Oscar Mathisen, fra Dagens NyheterIppolitov, fra Dagens NyheterFinally the hour of reckoning had arrived and hardly a soul had left the stands after hours of waiting. Oscar already had won the meet and was Nordic Champion as long as he could stay above 6th place in the 10000m. And according to his own memoirs he didn’t care so much about the duel. But standing there, probably in the inner lane, with his big rival beside him and not being set on beating him, well I don’t think that would be our Oscar. He wasn’t the Kramer of his time for nothing. So they got off, swinging through some wary laps, then some more. When would the attack come? The Swedish reporter reports them skating with long, surging strides, at a very hard speed concerning the conditions. Well, of course the ice was more worn, but in comparison with the rest of the field they ought to do 44 or 45 laps judging from the differences from the day before. Instead they did 46s and 47s, and soon were several seconds behind Najdenov, the leader so far. Perhaps it was a little beyond this audience to notice that, at least the reporter didn’t, but didn’t anybody on the strands bring watches and notebooks? Was the Swedish skating culture that different from the Norwegian? Still, if the race was somewhat slow and watchful, it was close and the outcome uncertain. The laps went by and never the difference was more than a couple of meters to either party. Ten minutes passed this way and still the outcome looked uncertain. Fifteen minutes approached. Many of the spectators were there to enjoy the fight between the two giants, some perhaps had grown fond of Oscar through this and other visits, others wanted the arrogant Norbagge to lose. Then the moment comes. In a carbon-copy of Oscar’s tactics from their first duel last weekend, Ippolitov attacks after crossing the line in the outer lane with 5 laps to go. He overtakes the surprised Oscar on the back straight and goes into the next curve ahead of him. Next split he has a 2 to 3 seconds lead with the audience cheering like mad, and he’s speeding on. Oscar tries to reply, but the Russian’s pace is too hard. On the back straight he’s far ahead and on the next he crosses ahead of Oscar. Two laps before the end they are (probably) equal to Najdenov, and at last Ippolitov crosses the line as the winner, again, in 19.18,6, to an applause rivalling that of Frogner the weekend before.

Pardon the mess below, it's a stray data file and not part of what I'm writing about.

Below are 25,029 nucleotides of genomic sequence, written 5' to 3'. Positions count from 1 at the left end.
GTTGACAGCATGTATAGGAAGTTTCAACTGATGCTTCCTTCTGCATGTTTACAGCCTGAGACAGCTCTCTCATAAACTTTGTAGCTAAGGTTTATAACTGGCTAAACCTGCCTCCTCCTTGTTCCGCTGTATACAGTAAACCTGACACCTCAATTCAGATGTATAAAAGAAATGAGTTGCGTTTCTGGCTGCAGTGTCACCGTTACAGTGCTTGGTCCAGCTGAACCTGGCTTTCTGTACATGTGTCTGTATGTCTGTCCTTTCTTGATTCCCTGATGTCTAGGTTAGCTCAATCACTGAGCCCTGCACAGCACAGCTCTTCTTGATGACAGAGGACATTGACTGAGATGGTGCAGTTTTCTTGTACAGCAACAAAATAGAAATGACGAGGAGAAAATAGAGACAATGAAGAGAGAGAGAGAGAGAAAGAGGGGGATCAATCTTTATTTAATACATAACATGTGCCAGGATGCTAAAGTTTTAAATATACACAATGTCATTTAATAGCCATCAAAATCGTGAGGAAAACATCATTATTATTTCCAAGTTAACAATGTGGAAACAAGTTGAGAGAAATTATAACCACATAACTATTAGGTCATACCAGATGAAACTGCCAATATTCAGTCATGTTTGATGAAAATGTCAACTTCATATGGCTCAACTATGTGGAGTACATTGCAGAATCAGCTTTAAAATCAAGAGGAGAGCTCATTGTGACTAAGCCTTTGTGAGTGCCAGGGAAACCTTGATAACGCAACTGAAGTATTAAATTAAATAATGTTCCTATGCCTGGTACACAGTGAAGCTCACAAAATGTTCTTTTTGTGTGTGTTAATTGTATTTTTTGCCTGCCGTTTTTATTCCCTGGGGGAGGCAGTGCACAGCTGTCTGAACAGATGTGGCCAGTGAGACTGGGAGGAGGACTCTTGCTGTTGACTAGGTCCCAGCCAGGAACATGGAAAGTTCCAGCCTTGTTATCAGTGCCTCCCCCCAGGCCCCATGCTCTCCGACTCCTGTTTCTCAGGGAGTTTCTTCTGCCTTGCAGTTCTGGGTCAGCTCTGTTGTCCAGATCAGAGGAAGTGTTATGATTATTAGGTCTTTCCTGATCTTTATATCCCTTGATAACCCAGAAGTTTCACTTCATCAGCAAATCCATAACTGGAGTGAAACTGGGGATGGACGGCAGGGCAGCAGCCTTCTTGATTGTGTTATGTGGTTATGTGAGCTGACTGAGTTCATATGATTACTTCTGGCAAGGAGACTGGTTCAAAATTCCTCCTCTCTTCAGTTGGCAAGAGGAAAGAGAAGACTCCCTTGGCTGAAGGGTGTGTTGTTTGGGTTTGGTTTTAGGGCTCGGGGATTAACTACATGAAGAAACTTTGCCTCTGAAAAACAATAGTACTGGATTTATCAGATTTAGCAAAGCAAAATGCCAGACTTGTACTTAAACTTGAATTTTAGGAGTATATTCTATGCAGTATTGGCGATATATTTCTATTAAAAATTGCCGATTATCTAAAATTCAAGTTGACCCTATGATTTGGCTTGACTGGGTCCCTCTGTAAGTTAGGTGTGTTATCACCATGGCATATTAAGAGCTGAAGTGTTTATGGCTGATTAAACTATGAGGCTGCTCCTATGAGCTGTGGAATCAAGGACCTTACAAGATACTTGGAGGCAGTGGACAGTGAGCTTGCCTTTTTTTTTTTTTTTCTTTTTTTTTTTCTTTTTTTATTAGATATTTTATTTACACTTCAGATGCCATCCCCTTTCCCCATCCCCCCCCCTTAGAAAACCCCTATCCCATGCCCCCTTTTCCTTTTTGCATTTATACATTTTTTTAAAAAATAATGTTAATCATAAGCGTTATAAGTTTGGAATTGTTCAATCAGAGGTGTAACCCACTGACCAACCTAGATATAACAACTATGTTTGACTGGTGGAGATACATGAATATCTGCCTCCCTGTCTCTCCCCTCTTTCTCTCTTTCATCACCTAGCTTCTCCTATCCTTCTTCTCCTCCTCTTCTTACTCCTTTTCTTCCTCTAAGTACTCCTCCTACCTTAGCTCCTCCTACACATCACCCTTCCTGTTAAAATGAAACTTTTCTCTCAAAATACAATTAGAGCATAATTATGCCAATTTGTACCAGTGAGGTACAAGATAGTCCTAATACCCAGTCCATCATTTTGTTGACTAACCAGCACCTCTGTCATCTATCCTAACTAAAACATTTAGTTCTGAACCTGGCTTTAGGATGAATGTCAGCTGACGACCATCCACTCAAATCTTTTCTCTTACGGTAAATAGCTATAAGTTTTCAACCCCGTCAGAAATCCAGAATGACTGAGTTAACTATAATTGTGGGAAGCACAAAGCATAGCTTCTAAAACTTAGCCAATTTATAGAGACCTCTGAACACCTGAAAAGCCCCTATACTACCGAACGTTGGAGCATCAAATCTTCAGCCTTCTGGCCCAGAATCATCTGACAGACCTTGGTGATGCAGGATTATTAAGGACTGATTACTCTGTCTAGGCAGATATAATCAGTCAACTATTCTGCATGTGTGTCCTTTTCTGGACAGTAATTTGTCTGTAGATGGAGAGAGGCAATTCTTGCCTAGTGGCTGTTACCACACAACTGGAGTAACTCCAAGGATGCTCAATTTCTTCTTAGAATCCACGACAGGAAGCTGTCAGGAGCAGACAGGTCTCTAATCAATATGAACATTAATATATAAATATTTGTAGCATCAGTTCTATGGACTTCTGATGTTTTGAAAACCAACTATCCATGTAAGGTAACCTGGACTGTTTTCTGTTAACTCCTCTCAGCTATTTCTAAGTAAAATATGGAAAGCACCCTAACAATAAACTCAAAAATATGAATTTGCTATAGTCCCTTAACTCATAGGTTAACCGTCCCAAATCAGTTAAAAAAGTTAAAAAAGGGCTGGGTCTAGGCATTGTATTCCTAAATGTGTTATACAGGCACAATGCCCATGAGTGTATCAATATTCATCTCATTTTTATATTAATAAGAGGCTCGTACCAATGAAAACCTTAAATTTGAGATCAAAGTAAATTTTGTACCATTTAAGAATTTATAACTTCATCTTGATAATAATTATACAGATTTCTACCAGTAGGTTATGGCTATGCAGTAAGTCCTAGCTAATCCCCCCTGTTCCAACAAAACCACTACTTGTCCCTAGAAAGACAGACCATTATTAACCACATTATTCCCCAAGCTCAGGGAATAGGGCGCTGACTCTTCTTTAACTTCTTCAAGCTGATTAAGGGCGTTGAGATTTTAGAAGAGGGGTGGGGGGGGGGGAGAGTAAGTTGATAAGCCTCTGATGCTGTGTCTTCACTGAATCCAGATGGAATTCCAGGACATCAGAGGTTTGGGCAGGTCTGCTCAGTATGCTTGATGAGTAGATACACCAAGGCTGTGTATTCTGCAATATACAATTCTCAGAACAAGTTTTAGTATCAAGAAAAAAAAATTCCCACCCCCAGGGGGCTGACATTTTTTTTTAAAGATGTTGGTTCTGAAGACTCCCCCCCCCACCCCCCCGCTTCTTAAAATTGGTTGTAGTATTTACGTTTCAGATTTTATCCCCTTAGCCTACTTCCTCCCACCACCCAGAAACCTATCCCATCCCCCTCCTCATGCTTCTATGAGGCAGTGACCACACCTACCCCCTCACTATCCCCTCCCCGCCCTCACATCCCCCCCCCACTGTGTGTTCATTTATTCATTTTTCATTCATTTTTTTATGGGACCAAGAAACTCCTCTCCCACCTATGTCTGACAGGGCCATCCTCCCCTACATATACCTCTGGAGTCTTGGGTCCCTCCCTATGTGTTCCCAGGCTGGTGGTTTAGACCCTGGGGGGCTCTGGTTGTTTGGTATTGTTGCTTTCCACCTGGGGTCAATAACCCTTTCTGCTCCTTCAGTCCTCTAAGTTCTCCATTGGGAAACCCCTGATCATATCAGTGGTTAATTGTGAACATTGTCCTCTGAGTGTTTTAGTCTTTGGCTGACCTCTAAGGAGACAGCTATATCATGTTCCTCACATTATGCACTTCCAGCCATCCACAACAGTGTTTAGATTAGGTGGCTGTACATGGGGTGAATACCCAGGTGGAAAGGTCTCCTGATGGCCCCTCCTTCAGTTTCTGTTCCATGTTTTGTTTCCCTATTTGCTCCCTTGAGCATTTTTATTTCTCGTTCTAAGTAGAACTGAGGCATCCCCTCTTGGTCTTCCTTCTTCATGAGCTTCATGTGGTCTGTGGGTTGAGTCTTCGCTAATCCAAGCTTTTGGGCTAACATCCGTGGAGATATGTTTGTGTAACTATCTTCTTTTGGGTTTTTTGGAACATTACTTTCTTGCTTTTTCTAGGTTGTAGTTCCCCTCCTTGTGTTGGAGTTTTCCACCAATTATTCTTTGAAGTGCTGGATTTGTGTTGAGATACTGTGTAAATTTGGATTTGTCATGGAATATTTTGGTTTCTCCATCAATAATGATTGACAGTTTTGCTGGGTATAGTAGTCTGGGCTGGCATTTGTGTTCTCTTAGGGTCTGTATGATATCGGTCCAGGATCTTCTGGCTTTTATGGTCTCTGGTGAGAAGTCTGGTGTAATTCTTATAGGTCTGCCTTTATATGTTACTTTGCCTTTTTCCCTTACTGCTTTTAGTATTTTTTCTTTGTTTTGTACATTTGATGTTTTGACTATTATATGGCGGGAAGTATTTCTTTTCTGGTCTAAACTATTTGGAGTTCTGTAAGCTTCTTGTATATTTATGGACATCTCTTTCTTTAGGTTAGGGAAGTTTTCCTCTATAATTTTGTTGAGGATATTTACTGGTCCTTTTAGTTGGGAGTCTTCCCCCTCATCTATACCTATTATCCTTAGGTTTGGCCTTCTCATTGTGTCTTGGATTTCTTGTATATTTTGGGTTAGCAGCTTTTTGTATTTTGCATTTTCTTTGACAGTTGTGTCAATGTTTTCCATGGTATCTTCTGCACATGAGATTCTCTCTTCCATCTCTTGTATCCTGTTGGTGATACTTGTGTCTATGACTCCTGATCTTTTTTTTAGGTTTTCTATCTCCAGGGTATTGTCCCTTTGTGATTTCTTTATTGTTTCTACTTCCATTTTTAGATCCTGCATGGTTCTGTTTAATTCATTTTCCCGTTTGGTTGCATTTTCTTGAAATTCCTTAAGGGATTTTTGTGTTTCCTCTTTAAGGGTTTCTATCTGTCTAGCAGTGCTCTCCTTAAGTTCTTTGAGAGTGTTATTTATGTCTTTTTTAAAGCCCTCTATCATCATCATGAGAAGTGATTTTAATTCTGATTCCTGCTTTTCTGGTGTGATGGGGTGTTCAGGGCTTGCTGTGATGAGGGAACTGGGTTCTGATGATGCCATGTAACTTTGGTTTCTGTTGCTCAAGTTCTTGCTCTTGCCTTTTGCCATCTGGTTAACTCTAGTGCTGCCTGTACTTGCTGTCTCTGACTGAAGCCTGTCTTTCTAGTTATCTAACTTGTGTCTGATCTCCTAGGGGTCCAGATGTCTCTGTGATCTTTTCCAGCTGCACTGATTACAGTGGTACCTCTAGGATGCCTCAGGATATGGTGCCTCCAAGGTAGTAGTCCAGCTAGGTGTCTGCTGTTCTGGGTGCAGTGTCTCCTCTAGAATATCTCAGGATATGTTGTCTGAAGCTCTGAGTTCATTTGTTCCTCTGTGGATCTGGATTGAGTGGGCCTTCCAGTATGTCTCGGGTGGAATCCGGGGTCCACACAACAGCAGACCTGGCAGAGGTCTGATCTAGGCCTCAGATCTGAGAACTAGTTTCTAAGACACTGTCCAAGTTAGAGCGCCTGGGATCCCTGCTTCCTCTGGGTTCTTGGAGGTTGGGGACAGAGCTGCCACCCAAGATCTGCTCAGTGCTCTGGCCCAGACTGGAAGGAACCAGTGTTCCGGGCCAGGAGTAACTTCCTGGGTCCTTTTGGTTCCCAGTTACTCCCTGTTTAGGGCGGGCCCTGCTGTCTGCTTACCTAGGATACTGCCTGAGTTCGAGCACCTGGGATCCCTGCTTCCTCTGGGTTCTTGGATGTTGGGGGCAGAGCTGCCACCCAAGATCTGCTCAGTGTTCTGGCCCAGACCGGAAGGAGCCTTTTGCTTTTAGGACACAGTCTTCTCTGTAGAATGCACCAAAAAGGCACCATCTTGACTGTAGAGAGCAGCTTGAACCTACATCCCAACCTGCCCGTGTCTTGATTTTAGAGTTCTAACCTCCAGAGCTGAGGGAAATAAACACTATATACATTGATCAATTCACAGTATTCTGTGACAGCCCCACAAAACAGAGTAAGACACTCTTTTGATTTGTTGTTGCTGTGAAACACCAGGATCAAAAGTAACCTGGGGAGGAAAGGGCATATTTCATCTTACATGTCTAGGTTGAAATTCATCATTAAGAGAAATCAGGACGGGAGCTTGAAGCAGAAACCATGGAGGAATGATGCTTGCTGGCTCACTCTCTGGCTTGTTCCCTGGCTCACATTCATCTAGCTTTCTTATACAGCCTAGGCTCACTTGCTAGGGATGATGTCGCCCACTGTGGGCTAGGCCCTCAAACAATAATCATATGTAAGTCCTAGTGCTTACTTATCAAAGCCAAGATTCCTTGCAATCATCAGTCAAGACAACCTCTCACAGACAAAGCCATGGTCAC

As a further boost to the Swedish good mood Paul Poss managed to beat Sæterhaug by nearly a full lap in a later pair.

1.Vasilij Ippolitov  19.18,6
2.Oscar Mathisen     19.22,2
3.Nikita Najdenov    19.26,4f
4.Petrus Axelson     19.33,6
5.Väinö Wickström    19.44,0
6.Gunnar Strömstén   19.44,5
7.Paul Poss          19.58,0
8.Henning Olsen      20.00,0
9.Paul Zerling       20.17,2f
10.Ernst Cederlöf    20.28,0f
11.Otto Andersson    20.29,0
12.Martin Sæterhaug  20.42,0
13.Birger Carlsson   21.16,0
Harald Karlsson dnf
Frederick W Dix dnf
Total points:
1.Oscar Mathisen      6
2.Vasilij Ippolitov  10
3.Henning Olsen      19
4.Väinö Wickström    22
5.Nikita Najdenov    26
6.Petrus Axelson     27
7.Gunnar Strömstén   29.5
8.Martin Sæterhaug   30
9.Paul Zerling       31
10.Ernst Cederlöf    35.5
11.Otto Andersson    37
12.Paul Poss         40
13.Birger Carlsson   51

Oscar decided to cut things short and go straight to St. Petersburg for the European Championship in two weeks, skipping the cup match at Frogner the weekend before.